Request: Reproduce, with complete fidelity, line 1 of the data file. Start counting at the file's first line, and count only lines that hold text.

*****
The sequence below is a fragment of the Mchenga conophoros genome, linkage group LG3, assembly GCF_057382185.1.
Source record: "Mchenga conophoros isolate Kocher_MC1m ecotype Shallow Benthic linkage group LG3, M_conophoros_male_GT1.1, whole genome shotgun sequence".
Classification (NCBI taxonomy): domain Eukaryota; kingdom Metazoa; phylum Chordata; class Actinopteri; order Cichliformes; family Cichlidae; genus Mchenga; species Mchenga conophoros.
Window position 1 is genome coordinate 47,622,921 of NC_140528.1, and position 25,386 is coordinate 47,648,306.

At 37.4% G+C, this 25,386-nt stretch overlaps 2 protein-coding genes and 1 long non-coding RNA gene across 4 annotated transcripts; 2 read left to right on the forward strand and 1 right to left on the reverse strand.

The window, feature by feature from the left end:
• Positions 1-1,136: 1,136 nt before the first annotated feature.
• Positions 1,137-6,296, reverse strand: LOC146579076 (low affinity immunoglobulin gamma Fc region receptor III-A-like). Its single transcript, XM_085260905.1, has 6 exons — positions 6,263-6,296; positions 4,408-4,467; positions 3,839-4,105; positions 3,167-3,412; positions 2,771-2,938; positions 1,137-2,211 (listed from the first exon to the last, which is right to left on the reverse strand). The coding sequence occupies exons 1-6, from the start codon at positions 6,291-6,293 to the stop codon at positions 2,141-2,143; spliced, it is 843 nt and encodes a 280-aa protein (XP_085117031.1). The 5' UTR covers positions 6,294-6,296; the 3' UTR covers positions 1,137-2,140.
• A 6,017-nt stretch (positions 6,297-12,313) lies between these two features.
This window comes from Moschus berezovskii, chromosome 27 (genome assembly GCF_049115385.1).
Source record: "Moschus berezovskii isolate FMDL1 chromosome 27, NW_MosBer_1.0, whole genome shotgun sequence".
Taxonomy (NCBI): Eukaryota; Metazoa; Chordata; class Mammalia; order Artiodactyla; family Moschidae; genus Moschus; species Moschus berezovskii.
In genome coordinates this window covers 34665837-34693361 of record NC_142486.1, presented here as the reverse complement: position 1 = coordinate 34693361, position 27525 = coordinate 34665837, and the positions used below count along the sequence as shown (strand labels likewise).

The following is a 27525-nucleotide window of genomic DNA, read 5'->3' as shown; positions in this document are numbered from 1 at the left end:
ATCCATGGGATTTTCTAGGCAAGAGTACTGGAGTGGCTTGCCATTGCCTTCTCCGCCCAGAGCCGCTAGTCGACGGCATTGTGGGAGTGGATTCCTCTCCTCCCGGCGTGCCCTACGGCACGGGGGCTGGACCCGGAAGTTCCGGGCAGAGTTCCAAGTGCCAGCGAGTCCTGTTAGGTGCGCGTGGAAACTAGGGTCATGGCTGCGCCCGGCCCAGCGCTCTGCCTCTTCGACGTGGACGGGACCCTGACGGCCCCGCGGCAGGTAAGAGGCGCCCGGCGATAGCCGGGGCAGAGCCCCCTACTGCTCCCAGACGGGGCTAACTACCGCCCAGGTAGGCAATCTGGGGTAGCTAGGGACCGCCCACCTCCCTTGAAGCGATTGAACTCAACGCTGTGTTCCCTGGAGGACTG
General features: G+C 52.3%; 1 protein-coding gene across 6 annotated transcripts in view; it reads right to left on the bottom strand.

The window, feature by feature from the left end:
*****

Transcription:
The sequence below is a fragment of the Mchenga conophoros genome, linkage group LG3, assembly GCF_057382185.1.